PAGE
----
AlaneM said...

Kudos to your brother for doing such a hard job. It's easy to identify with the victim but the perp is a person too, who is loved by the Lord just as He loves us.

LisaShaw said...

Dearest Joanne, this is so powerful. I not only hung on every word but I was laughing in the joyment of your relationship with your brother. I have a brother that I'm like that with. Sadly my baby brother is deceased (died at 23 in 1994) and my older brother does not affiliate with the family. He is muslim but I'm prayng for his heart/eyes to be opened to the Gospel of Jesus Christ.

Then...reading about the court room -- I can understand what you were saying. My heart broke and I cried for that young man and I will pray for him.

Thank you for sharing this. I look forward for the next part of your travels...

Thank you so much for the sweetest words you left on one of my blogs. I'm grateful the Lord has connected our hearts and brought our paths together in Him.

Love you.

Mari said...

I'm glad you shared this. I have a one sided view of criminals too, and I can see that watching a case would be eye opening.

Beth in NC said...

Oh girl, I could never be in that business. I am thankful for judges, defender, and the like, but I am too merciful. I'm sure that hurt you to see all of that pain.

And yes, you teased us about the conference. How rude. :o)

One More Equals Four said...

Just stumbled upon your blog today, and I am so glad I did! It is so easy to become consumed with our little world, but I am learning lately that my world is so small and there is so much more out there. Sometimes it is hard to see past the immediate circumstances, but often if we can there is so much more to the story! Thanks for sharing! I'll come visit again, if I can find you (I have four kids too, and I usually do not even know which end is up!)☺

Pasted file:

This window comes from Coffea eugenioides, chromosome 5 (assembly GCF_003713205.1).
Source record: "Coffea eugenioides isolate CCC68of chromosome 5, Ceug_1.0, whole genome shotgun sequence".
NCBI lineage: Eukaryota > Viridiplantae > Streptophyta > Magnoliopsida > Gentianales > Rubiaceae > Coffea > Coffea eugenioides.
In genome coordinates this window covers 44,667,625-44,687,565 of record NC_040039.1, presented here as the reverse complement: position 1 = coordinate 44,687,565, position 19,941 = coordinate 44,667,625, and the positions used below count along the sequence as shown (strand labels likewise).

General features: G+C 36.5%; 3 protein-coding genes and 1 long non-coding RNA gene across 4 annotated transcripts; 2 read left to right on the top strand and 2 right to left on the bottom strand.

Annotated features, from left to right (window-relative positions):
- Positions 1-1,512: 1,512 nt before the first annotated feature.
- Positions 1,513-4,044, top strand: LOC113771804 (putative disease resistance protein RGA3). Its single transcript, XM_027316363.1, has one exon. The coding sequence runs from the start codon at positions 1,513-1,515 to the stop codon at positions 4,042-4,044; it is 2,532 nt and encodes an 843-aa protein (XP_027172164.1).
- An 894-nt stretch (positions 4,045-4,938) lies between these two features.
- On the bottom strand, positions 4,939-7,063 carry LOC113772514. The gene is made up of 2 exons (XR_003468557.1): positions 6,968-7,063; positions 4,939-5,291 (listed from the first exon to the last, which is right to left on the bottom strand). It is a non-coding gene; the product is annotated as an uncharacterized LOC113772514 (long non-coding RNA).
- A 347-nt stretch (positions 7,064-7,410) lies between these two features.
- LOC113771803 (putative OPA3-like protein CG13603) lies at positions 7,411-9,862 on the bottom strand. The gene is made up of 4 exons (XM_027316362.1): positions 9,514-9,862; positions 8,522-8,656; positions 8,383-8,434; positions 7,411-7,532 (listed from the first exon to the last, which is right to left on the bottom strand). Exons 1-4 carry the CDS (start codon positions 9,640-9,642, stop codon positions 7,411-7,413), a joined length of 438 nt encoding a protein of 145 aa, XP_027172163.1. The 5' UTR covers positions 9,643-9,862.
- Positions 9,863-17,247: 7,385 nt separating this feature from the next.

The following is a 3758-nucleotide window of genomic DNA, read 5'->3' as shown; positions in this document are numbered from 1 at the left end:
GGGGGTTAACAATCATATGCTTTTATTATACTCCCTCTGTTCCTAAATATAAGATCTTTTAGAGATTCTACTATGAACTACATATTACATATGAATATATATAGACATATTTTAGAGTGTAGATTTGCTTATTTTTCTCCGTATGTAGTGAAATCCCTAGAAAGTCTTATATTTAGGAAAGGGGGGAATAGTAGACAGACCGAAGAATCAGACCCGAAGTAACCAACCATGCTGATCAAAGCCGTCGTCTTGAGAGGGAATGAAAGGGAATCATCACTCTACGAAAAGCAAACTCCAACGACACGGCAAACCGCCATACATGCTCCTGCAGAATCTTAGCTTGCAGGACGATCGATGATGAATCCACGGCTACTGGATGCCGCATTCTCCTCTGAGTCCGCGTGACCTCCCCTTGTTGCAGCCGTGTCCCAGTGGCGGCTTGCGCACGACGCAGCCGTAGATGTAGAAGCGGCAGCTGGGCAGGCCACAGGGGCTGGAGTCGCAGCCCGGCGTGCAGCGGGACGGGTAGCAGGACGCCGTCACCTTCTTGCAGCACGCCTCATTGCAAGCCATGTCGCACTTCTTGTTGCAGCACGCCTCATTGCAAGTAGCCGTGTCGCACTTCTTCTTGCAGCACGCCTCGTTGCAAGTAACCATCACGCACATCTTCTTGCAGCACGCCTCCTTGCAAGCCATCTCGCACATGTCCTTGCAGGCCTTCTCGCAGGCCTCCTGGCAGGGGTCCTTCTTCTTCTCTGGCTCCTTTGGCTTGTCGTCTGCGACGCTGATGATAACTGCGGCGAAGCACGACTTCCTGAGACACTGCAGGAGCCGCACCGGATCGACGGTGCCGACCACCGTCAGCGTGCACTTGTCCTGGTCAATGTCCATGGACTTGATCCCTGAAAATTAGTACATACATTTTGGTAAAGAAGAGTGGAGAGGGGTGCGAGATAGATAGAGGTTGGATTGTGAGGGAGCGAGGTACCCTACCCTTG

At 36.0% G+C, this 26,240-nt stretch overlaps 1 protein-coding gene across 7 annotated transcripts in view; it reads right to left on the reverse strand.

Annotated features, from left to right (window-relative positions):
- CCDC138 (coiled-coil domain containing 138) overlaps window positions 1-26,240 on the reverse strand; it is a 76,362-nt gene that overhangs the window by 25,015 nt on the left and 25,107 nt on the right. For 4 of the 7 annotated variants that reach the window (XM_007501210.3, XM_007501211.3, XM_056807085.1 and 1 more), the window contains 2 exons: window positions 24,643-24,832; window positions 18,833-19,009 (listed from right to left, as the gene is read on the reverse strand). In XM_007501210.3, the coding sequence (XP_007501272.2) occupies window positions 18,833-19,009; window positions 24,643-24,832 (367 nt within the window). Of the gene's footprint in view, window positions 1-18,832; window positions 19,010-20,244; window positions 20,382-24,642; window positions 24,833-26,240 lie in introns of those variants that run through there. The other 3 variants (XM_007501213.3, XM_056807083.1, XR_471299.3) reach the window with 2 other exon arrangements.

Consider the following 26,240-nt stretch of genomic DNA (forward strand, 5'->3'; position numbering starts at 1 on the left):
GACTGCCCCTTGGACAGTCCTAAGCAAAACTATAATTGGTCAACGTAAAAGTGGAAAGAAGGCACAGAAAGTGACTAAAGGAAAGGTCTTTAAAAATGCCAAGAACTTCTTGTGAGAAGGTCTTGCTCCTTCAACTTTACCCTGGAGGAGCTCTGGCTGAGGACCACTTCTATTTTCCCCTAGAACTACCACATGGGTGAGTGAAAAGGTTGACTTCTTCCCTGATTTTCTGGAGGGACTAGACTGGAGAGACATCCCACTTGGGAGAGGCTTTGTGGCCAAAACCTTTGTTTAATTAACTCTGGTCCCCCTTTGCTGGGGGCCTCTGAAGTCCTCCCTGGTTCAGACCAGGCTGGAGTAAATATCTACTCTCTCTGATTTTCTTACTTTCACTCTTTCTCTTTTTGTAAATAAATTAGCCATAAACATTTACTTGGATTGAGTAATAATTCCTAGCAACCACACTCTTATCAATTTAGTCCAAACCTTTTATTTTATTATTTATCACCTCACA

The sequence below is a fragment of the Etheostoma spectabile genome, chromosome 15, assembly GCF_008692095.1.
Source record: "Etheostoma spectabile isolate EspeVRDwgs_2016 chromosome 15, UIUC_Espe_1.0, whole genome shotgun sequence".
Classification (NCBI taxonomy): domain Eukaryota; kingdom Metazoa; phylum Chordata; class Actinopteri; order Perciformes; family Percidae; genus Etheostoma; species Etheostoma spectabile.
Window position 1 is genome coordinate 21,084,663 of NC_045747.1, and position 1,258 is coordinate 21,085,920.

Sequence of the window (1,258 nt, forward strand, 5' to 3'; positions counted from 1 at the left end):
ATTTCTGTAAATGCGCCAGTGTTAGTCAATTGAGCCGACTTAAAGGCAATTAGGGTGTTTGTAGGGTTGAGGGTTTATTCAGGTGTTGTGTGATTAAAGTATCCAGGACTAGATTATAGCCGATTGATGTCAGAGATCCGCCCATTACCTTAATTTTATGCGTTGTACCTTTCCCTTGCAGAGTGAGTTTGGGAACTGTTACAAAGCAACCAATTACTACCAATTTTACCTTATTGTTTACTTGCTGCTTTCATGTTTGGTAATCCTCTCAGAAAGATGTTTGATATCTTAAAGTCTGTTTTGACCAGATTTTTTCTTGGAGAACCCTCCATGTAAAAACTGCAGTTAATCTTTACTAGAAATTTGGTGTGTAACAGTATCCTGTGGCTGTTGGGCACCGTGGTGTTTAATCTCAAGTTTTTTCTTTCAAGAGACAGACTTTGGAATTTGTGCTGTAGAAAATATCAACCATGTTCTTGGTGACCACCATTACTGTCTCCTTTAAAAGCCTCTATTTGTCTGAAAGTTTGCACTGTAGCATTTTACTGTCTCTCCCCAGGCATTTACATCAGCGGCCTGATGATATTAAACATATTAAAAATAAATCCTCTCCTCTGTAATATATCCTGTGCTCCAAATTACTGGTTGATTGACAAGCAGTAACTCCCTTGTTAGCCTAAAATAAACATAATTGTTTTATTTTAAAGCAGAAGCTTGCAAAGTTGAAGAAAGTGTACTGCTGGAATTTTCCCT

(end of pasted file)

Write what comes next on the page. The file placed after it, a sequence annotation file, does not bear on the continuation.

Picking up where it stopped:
Jaclyn said...

Yay for Starbucks! It should be the first stop before any road trip...starts it off on the right foot.
It's pretty sad what sin can do to to you. Because of an old job, I've been around a few court rooms and they can be pretty depressing. It's so sad to see people that choose to live their life that way.

Jennifer said...

This was excellent. So often we see the person as bad when really it is Satan controlling the person. We need to see everyone as created in God's imagine and hate the influence Satan is having on their lives.
Thank you for sharing your heart with us.

Kari said...

Wow. That was a great post. I used to be a court reporter, sitting in the courtroom hearing all of these cases. It is quite easy for one to become jaded. I certainly did. The minute a defendant would walk in the courtroom, in my mind I would shake my finger at him in shame. I'm certainly not proud of that.

Now I have a dear family member in prison, so I have a completely different perspective.

Thank you for the Hebrews 13 verse; it's not one I ever remember reading.

Looking forward to reading about the writer's conference!

Kari :)

Sith Esq. said...

I'm not 30, I'm 29!